An important parameter for the Vortex Tubes is the Cold Fraction.  By adjusting the hot valve on a vortex tube, the amount of air that is discharged through the cold end changes. When expressed as a percentage of the total compressed air that is supplied to the vortex tube, we get the Cold Fraction.  For example, if the hot valve is adjusted so that for every 10 parts of compressed air supplied, we get 7 parts of cold air, then we have a 70% Cold Fraction. When you know the Cold fraction setting and the compressed air supply pressure, you can use the Vortex Tube Performance tables and get the cold air discharge temperature.

Using the table below left, at 100 PSIG compressed air pressure and a 70% Cold Fraction, we can expect the cold air discharge temperature drop to be 71°F.  With 70 ° compressed air temperature, the cold air will be at -1°F.

Vortex Tube Charts
Vortex Tube Performance Tables

The 3200 series of Vortex Tubes are for use in the 50-80% Cold Fraction range, and the model 3400 series is designed for use in the 20-50% Cold Fraction ranges, to maximize the performance of each.

In summary, the selection of the Vortex Tube that best meets the application needs is based on the desired cold air flow rate, and the temperature of air desired. Once these are known, using the tables can provide the information needed to select the best option.

For those applications where we are unsure what will work best, we offer the EXAIR Cooling Kits, that include a Vortex Tube (small, medium, or large) and an array of Generators, to allow the configuration of the full range of Vortex Tubes within each size family.

  • Model 3908 – Small Vortex Tube Cooling Kit – build models 3202, 3204, 3208, and 3402, 3404, 3408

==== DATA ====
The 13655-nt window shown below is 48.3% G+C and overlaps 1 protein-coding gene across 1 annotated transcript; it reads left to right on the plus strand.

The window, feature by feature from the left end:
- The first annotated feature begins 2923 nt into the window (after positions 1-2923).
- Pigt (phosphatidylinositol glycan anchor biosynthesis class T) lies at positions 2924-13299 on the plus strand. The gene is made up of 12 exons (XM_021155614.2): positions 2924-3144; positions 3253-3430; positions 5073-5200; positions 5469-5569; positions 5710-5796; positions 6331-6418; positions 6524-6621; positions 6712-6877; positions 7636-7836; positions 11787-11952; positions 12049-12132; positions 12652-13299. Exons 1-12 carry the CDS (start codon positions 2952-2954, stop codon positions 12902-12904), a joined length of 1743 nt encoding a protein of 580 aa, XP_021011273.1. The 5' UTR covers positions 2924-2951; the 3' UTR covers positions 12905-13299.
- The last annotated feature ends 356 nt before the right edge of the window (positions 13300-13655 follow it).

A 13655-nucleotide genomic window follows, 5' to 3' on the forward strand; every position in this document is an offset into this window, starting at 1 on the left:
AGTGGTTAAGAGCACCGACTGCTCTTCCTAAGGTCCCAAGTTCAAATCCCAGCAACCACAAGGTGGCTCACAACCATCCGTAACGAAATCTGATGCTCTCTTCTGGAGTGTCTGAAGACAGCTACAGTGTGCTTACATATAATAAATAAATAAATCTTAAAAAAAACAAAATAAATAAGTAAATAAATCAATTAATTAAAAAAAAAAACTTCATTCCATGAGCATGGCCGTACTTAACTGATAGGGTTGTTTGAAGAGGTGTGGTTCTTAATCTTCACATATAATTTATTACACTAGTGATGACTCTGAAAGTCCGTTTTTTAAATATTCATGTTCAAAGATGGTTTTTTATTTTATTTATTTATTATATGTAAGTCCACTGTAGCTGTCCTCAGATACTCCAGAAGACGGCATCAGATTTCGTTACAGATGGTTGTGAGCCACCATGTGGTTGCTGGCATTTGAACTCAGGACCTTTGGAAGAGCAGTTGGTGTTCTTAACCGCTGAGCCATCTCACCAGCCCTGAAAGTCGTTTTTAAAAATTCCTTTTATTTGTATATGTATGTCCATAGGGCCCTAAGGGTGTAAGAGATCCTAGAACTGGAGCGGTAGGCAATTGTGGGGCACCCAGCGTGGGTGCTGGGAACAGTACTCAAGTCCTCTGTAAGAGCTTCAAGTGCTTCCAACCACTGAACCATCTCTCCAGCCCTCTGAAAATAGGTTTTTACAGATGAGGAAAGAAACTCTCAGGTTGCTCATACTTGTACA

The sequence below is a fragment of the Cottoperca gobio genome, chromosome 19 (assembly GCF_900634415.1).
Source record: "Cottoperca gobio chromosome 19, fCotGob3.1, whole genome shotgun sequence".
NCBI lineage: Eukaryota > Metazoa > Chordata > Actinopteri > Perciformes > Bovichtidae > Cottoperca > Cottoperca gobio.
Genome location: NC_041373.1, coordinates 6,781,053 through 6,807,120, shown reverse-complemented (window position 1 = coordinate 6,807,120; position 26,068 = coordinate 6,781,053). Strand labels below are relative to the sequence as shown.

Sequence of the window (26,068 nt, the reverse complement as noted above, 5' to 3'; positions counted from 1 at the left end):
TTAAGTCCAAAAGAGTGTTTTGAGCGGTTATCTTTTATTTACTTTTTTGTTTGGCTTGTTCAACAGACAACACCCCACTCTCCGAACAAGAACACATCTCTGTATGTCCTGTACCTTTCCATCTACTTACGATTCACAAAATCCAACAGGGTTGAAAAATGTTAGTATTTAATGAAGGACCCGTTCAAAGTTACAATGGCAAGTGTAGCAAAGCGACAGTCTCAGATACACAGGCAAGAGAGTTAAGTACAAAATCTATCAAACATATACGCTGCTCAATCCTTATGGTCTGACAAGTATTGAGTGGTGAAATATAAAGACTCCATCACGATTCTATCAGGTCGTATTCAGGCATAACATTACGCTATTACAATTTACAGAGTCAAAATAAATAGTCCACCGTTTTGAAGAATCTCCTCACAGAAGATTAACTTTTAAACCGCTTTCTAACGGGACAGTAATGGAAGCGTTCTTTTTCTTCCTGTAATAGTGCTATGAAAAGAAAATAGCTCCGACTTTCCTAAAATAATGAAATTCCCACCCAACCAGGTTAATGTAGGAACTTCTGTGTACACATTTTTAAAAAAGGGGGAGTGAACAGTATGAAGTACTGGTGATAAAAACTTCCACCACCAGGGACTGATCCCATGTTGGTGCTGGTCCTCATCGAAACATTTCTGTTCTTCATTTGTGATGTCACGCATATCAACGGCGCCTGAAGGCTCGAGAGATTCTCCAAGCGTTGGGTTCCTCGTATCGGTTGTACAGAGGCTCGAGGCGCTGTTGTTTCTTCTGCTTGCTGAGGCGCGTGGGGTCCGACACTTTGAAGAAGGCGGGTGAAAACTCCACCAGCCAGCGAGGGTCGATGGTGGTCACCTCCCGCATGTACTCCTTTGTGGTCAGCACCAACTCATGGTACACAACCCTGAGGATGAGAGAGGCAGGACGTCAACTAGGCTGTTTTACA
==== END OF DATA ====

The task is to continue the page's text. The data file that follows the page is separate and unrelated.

• Model 3930 – Medium Vortex Tube Cooling Kit – build models 3210, 3215, 3225, 3230, 3240, and 3410, 3415, 3425, 3430, 3440
  • Model 3998 – Large Vortex Tube Cooling Kit – build models 3250, 3275, 3298, 3299, and models 3450, 3475, 3498, 3499

3930

If you have questions about Vortex Tubes or any of the 16 different EXAIR Intelligent Compressed Air® Product lines, feel free to contact EXAIR and myself or any of our Application Engineers can help you determine the best solution.

Brian Bergmann
Application Engineer
Send me an email
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Twitter: @EXAIR_BB

People of Interest: Rudolf Hilsch

Vortex Tubes

The EXAIR Vortex Tubes use compressed air to generate a cold air stream at one end and a hot air stream at the other end.  The history behind this phenomenon is rooted in the Ranque-Hilsch tube.  In 1931, a French physicist, Georges Ranque, tried to use a cyclone vortex to separate iron filings from the air.  He noticed that when he capped one end with a slight opening, the air would become very warm.  Being disappointed with the separation, he shelved his patented idea for several years.  In 1946, Rudolf Hilsch picked up this idea from Georges Ranque and “tweaked” the design.  This product has now become known as the Vortex Tube.  In this blog, I will cover Rudolf Hilsch as a person of interest.

Rudolf Hilsch was born in December 18th, 1903 in Hamburg, Germany and died on May26th, 1972.  In 1927, Rudolf received his doctorate at the age of 24.  In 1938, he worked with a colleague, Robert Pohl, to create one of the first working semiconductor amplifier.   From 1941 to 1953, Hilsch was a professor of physics at Erlangen, and in 1947, he published his paper of the Ranque-Hilsch tube which he called the “Wirbelrohr”, or whirl pipe.  This publication became well known and was the start of the Vortex Tube.  To continue on with his career, in 1953, he became a full member of the Bavarian Academy of Sciences.  Also, at that same time, he started teaching physics at the Physics Institute of the Georg August University of Göttingen well into the 1960s.

Inside the Vortex Tube